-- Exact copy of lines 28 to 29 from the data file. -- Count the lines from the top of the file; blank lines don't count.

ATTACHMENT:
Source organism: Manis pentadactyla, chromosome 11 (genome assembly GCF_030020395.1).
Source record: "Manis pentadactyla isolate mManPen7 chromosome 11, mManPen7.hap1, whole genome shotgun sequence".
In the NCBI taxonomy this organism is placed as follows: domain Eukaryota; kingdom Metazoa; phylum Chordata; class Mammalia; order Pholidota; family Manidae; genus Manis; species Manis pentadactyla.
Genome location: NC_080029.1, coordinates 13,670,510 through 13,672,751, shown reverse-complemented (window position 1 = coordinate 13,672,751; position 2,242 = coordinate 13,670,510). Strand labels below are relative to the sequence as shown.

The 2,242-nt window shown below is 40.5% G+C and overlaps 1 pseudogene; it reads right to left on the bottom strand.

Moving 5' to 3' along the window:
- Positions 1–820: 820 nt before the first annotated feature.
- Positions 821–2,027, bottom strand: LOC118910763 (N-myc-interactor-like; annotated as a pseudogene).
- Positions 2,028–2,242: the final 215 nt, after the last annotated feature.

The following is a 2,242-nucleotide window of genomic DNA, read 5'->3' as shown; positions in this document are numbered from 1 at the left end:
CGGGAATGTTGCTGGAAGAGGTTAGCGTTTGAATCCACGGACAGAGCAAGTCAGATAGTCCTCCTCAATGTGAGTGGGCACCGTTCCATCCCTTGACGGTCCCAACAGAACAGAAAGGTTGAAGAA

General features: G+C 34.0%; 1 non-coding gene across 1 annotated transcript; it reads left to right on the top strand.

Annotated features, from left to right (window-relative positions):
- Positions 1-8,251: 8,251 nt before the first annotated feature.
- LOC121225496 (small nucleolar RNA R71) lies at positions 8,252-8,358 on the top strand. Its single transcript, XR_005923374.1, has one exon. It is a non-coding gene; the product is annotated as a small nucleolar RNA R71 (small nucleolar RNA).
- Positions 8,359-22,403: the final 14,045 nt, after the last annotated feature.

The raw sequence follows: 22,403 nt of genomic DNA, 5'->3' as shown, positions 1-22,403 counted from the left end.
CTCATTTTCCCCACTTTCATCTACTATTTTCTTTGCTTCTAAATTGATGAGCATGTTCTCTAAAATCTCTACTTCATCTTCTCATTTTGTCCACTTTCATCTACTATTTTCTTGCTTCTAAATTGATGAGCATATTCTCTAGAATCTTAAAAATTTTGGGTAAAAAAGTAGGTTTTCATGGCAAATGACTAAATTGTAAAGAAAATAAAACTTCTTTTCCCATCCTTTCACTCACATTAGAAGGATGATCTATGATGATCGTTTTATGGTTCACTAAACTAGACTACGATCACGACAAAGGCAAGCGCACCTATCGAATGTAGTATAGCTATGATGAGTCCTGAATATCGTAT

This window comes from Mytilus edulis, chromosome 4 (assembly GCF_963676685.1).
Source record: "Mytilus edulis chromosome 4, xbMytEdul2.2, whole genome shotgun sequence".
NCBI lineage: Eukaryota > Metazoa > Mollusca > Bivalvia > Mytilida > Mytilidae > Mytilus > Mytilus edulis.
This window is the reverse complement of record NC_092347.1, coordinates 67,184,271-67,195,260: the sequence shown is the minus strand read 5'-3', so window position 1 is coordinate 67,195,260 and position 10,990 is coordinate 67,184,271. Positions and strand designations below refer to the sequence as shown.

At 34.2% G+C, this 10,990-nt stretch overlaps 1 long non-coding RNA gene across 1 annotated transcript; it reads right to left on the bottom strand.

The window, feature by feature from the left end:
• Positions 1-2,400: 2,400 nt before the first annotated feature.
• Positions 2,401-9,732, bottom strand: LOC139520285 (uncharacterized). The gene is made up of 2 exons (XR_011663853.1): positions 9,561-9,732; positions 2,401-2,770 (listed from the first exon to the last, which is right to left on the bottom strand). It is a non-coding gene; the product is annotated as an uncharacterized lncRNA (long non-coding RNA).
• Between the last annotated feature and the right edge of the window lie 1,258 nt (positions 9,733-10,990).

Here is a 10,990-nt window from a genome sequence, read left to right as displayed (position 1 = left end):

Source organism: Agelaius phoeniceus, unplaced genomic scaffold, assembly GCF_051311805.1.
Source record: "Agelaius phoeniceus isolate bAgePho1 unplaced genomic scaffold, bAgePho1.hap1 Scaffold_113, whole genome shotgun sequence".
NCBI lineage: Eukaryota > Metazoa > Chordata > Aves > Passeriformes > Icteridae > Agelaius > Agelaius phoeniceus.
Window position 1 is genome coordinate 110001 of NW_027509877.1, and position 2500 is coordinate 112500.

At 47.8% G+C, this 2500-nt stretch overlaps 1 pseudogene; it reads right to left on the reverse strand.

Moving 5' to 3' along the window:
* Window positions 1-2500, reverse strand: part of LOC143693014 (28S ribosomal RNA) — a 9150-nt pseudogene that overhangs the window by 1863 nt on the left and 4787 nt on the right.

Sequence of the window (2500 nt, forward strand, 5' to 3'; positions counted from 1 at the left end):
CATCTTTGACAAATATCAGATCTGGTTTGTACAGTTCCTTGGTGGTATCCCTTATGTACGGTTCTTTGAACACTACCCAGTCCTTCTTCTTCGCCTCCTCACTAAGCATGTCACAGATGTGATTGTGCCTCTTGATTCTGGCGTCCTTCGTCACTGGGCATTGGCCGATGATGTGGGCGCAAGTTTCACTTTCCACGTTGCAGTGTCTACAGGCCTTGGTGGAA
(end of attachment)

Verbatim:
Here is a 10,990-nt window from a genome sequence, read left to right as displayed (position 1 = left end):

Source organism: Agelaius phoeniceus, unplaced genomic scaffold, assembly GCF_051311805.1.